Prometheus is a visually stunning, universe-spanning, science-fiction epic, and is a prequel to Ridley Scott’s 1979 horror masterpiece, Alien. The movie attempts to weave an expanded mythology based on the lore set out in the original film but ultimately fails to achieve the director’s lofty ambitions. A meandering plot, the lack of a cohesive script, and a series of unrelatable characters make Prometheus the equivalent of film porridge. Others will argue differently, but Prometheus is a bad film.
If heroes were my thing, the late Christopher Hitchens would be one of them. He was such a contradiction. On the one hand, Hitchens was a lucid intellectual and seemingly well-read in every subject known to man; he was a vicious debater while also being kind at heart; he could communicate with envious clarity, but turned off many who disagreed with him. Hitchens also had the appearance of a Dickensian villain: he was a heavy smoker and enjoyer of alcohol, and he often wore a dirty trenchcoat on his back.
In 1935, Mayer, an American journalist of German and Jewish descent, travelled to Germany in an attempt to secure an interview with Hitler. He failed in this task, but what he saw in Germany terrified him enough to know that Hitler wasn’t the person he needed to speak to. Instead, he interviewed ten everyday Germans — a tailor, a cabinet maker, a salesman, a student, a baker, a bill-collector, a teacher, a policeman, and a bank clerk — to decipher how it was that the Nazi movement had swept the country.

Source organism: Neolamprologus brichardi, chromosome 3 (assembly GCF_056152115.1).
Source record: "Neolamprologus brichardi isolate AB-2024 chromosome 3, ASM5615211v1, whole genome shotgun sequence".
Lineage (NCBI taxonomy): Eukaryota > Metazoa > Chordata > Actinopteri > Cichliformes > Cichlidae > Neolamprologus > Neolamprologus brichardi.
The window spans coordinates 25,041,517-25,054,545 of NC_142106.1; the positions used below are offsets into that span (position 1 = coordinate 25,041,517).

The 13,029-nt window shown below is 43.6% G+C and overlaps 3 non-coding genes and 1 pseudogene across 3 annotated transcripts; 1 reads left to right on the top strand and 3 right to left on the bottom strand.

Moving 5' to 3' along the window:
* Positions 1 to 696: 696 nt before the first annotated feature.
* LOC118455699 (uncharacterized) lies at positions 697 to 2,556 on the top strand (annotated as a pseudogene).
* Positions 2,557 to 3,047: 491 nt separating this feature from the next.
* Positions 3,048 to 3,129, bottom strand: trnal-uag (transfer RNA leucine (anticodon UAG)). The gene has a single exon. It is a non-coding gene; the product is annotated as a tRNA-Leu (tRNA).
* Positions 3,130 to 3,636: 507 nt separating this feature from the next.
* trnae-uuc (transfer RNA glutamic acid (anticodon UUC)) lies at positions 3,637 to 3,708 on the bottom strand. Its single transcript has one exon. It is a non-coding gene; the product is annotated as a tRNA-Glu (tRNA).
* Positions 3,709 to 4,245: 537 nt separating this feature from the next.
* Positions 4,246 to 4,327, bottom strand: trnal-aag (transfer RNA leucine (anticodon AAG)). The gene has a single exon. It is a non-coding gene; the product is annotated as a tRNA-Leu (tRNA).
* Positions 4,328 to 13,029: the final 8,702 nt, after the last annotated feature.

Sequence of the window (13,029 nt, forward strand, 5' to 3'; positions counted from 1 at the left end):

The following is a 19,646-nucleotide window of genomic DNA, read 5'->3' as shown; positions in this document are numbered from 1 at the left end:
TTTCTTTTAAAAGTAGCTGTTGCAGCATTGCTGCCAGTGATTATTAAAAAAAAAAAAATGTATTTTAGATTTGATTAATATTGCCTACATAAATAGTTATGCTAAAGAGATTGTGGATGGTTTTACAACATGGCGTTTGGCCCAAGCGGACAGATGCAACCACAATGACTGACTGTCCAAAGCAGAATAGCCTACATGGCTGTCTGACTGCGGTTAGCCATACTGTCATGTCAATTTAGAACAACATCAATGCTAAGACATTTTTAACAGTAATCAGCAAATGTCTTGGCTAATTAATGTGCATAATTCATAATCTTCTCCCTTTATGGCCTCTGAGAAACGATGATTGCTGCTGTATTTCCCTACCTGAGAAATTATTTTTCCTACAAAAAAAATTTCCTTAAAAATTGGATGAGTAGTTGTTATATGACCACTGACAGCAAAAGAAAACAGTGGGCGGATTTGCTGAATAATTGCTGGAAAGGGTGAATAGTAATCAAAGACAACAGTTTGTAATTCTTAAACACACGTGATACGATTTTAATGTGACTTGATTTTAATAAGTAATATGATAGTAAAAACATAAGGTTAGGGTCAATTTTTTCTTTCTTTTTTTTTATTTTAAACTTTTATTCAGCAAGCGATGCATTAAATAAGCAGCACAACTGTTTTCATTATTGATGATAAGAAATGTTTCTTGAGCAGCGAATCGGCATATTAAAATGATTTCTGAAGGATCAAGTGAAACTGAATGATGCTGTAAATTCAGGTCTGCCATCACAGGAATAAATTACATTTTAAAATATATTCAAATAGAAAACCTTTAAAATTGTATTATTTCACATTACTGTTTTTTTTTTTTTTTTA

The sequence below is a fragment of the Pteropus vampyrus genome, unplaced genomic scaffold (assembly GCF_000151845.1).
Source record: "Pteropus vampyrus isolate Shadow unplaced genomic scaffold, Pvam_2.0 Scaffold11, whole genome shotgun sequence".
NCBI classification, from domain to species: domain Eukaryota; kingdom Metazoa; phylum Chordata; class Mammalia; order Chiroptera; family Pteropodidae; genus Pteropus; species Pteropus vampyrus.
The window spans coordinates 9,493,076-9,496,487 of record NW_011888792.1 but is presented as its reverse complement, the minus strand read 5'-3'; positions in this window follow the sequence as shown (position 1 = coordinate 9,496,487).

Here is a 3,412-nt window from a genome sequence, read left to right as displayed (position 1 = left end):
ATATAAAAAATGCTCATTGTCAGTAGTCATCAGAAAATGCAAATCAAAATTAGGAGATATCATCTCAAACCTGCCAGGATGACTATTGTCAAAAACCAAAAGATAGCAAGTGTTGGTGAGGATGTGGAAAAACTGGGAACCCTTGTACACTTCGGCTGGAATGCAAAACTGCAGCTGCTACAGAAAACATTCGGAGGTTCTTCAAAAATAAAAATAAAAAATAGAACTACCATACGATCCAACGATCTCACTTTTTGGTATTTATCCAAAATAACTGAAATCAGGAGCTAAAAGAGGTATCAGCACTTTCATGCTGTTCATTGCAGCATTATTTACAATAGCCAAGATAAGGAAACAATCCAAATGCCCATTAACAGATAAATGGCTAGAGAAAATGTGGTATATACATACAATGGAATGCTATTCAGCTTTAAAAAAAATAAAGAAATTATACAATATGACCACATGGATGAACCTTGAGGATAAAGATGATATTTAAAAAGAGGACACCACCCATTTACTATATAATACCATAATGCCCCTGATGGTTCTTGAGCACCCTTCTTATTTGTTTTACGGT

Uzumaki follows Kirie Goshima and her boyfriend, Shuichi Saito, as they attempt to survive the increasingly disturbing spiral related events which defile the inhabitants of the Japanese town of Kurōzu-cho.
Carl Sagan’s contact is the purest form of speculative science-fiction. It takes a present-day world and imposes on it a remote but completely plausible scientific premise. In Contact, Carl Sagan asks, how would the human race react if we suddenly received a message from an alien civilisation.